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Inflammatory Response

Introduces the immune system's second line of defense, the inflammatory response.

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Inflammatory Response

Have you ever sprained your ankle?

Did you notice redness and swelling near the injury? These symptoms indicate that your body is attempting to fight off infection.

The Immune System's Second Line of Defense

The little girl pictured below (Figure below) has a scraped knee. A scrape is a break in the skin that may let pathogens enter the body. If bacteria enter through the scrape, they could cause an infection. These bacteria would then face the body’s second line of defense. The second line of defense is also nonspecific, fighting many types of pathogens.

Scrapes should be kept clean and protected to prevent them from getting infected

This little girl just got her first scraped knee. It doesn’t seem to hurt, but the break in her skin could let pathogens enter her body. That’s why scrapes should be kept clean and protected until they heal.


The body's second line of defense against pathogens includes the inflammatory response. If bacteria enter the skin through a scrape, the area may become red, warm, and painful. These are signs of inflammation. Inflammation is one way the body reacts to infections or injuries. Inflammation is caused by chemicals that are released when skin or other tissues are damaged. The chemicals cause nearby blood vessels to dilate, or expand. This increases blood flow to the damaged area, which makes the area red and slightly warm. The chemicals also attract white blood cells called neutrophils to the wound and cause them to leak out of blood vessels into the damaged tissue.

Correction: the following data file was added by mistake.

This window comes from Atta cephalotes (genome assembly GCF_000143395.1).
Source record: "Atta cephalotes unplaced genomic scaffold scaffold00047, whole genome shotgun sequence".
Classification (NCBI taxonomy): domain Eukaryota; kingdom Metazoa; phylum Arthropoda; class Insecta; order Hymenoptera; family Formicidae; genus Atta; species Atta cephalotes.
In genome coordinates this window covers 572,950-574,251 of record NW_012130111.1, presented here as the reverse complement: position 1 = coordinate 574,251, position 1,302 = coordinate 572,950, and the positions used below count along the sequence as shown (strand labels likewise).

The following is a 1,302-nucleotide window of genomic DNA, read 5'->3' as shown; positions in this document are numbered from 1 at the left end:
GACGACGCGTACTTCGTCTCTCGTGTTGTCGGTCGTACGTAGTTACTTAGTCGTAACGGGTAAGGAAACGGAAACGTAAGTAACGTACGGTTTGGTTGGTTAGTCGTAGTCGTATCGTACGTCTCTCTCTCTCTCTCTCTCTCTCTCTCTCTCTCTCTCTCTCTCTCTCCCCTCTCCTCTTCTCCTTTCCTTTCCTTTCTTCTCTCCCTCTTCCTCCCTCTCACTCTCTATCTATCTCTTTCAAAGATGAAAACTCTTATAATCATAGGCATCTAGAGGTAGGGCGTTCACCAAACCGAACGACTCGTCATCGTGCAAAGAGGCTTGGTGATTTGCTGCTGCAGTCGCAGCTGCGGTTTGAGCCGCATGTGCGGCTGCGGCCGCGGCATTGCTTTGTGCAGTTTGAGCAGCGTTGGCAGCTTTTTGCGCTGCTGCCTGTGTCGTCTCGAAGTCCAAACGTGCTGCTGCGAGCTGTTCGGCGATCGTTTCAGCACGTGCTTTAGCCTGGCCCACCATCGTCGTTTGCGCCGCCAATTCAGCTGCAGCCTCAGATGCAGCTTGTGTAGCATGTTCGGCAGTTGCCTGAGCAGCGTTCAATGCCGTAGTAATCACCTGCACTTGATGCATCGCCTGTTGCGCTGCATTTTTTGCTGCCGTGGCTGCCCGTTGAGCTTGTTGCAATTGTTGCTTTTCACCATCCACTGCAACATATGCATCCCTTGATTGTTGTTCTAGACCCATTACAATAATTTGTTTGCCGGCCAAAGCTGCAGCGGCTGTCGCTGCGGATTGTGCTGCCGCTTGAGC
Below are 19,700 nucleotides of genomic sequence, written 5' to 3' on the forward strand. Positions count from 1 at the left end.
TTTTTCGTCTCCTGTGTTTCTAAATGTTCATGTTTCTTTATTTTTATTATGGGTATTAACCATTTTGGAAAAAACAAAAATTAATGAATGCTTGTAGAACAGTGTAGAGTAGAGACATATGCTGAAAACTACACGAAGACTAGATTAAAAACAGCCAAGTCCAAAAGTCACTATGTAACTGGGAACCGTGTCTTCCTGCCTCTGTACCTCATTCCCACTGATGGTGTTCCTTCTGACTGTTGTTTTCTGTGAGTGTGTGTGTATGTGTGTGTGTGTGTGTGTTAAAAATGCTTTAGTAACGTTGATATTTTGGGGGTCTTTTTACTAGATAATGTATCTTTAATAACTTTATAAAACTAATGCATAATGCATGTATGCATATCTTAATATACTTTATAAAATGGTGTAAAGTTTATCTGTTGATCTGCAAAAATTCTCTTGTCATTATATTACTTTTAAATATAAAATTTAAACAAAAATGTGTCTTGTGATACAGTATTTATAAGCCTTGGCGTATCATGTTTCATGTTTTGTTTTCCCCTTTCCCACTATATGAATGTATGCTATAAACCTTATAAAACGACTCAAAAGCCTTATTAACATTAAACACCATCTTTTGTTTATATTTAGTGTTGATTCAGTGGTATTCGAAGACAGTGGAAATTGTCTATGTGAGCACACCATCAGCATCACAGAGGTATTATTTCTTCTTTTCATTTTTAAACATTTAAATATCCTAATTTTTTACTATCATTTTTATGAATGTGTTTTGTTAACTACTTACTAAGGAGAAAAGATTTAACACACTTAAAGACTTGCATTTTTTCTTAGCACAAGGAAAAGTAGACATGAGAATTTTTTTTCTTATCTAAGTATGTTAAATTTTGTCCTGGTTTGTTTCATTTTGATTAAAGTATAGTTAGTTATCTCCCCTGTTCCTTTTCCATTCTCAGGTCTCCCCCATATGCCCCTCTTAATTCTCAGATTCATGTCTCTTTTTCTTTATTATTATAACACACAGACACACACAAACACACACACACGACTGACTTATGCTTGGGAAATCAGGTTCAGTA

White Blood Cells

What do these white blood cells do at the site of inflammation? The main role of white blood cells is to fight pathogens in the body. There are actually several different kinds of white blood cells. Some white blood cells have very specific functions. They attack only certain pathogens. Other white blood cells attack any pathogen they find. These white blood cells travel to areas of the body that are inflamed. They are called phagocytes, which means “eating cells.” Neutrophils are a type of phagocyte. In addition to pathogens, phagocytes “eat” dead cells. They surround the pathogens and destroy them. Sometimes it is said that the phagocyte engulfs the pathogen, and then destroys it. This process is called phagocytosis.

White blood cells also make chemicals that cause a fever. A fever is a higher-than-normal body temperature. Normal human body temperature is 98.6°F (37°C). Most bacteria and viruses that infect people reproduce fastest at this temperature. When the temperature is higher, the pathogens cannot reproduce as fast, so the body raises the temperature to kill them. A fever also causes the immune system to make more white blood cells. In these ways, a fever helps the body fight infection.


  • If pathogens enter your body, inflammation occurs.
  • White blood cells called phagocytes travel to areas of the body that are inflamed.

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Use the resource below to answer the questions that follow.

  1. What is a macrophage? What does it do when it recognizes a "non-self" substance?
  2. What are cytokines? What message do they send to the rest of the body's cells?
  3. How do macrophages interact with T-cells? Where does this interaction occur?


  1. Describe inflammation.
  2. What is the main role of white blood cells?
  3. Describe phagocytosis.
  4. A fever is a sign of infection. Why might it be considered a good sign?

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fever Higher-than-normal body temperature in response to infection.
inflammation Response of the body to injury or infection that brings on redness, swelling, and pain.
phagocyte Type of white blood cell that ingests and destroys pathogens and dead cells.
phagocytosis Engulfing of a large particle, such as a pathogen, by the cell.

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